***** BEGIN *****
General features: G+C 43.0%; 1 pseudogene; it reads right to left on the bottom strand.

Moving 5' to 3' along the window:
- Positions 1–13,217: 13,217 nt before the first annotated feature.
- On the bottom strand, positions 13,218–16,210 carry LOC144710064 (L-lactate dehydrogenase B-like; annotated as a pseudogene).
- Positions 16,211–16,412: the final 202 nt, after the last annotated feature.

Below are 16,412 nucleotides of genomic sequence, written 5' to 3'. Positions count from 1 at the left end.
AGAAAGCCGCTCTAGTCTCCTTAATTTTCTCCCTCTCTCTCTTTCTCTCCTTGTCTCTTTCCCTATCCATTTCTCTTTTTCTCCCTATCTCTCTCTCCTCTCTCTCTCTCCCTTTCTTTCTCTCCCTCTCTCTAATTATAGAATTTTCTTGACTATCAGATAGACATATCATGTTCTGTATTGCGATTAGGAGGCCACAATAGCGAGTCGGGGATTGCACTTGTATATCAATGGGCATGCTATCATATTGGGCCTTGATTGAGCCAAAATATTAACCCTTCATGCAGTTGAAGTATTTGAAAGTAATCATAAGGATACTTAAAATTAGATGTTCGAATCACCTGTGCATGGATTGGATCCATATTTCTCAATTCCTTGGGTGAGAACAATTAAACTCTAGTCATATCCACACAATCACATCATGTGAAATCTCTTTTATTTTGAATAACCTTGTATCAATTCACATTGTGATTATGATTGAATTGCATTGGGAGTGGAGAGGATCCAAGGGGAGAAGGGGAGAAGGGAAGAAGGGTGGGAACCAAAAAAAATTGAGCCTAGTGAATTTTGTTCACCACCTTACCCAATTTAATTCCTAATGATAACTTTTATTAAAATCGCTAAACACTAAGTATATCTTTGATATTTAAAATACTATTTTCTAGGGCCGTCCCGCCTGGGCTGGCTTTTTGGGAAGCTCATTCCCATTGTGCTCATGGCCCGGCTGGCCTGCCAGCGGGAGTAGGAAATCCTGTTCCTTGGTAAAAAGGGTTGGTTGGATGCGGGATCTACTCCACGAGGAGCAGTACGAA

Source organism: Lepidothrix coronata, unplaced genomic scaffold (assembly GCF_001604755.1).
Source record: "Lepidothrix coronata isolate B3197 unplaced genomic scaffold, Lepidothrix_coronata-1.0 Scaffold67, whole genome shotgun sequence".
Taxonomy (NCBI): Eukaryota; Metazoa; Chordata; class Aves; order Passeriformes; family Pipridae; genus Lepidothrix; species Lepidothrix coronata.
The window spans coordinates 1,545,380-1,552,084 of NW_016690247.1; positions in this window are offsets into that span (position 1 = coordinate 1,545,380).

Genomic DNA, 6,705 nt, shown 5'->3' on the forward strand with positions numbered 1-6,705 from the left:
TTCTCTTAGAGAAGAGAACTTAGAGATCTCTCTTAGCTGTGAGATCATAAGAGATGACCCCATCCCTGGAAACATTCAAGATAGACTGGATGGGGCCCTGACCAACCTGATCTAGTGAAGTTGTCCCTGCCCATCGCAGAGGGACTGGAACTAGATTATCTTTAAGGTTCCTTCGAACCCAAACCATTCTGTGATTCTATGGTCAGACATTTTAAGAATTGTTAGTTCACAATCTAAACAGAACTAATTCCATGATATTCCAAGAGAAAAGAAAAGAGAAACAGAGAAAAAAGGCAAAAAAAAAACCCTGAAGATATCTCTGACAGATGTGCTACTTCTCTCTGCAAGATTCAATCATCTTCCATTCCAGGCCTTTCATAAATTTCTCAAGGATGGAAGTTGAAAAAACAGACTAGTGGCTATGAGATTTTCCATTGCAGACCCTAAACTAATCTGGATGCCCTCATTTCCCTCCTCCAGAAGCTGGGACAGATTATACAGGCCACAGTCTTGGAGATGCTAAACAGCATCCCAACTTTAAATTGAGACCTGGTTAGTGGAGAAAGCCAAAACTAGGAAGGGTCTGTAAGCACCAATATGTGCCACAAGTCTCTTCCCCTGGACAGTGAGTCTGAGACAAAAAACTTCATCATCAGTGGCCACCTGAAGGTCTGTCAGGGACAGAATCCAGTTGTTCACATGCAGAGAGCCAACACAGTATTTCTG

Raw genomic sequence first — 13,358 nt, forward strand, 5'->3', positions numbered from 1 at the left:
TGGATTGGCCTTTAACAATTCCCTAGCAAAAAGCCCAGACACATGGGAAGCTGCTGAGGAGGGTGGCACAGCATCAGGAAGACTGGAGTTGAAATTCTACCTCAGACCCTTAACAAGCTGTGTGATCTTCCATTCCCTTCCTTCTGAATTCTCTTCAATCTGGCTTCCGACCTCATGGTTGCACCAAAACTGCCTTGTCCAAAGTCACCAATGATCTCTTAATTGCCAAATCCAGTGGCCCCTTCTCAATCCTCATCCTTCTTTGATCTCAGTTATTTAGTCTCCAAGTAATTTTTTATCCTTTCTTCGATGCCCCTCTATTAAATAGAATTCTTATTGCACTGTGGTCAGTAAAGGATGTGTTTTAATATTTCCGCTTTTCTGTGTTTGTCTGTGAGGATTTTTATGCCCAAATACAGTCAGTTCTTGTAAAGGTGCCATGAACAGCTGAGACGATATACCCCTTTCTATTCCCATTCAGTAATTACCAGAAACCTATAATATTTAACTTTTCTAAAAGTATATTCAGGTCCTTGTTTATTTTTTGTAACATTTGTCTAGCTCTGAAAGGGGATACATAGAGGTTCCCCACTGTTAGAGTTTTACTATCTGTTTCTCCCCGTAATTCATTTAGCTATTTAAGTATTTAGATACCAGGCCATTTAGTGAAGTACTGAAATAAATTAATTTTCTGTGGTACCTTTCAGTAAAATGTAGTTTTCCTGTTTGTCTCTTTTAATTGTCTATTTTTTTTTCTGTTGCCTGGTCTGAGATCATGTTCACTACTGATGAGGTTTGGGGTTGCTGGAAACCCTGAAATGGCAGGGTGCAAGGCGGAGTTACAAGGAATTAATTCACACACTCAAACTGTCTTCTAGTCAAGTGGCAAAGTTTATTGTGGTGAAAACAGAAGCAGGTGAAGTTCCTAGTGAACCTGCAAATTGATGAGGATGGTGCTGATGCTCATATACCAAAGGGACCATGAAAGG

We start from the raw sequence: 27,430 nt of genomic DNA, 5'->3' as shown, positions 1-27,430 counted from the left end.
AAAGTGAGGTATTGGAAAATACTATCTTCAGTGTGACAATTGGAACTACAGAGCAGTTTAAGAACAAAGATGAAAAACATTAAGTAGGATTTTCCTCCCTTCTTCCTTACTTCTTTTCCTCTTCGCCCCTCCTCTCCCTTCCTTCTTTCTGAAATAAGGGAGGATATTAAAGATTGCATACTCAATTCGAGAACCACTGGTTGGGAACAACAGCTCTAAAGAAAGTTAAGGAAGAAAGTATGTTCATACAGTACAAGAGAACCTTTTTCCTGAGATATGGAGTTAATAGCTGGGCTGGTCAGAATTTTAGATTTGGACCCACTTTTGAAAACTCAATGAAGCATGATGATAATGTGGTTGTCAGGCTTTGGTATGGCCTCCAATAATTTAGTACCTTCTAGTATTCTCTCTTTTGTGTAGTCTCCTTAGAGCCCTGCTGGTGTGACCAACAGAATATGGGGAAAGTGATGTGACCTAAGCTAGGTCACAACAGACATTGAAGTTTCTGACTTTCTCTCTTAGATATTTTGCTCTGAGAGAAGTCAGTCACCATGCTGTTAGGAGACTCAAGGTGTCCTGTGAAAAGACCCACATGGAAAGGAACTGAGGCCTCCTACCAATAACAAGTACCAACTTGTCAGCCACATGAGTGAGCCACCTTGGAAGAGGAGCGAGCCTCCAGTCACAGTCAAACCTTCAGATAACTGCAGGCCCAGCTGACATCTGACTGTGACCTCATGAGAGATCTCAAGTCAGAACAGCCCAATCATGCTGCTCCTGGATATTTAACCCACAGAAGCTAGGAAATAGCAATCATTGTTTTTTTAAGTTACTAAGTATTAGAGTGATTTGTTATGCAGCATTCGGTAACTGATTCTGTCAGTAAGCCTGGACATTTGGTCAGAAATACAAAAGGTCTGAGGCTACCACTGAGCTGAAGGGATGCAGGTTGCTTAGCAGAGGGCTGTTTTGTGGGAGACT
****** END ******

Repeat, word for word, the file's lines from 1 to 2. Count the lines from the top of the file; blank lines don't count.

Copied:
General features: G+C 43.0%; 1 pseudogene; it reads right to left on the bottom strand.

Moving 5' to 3' along the window: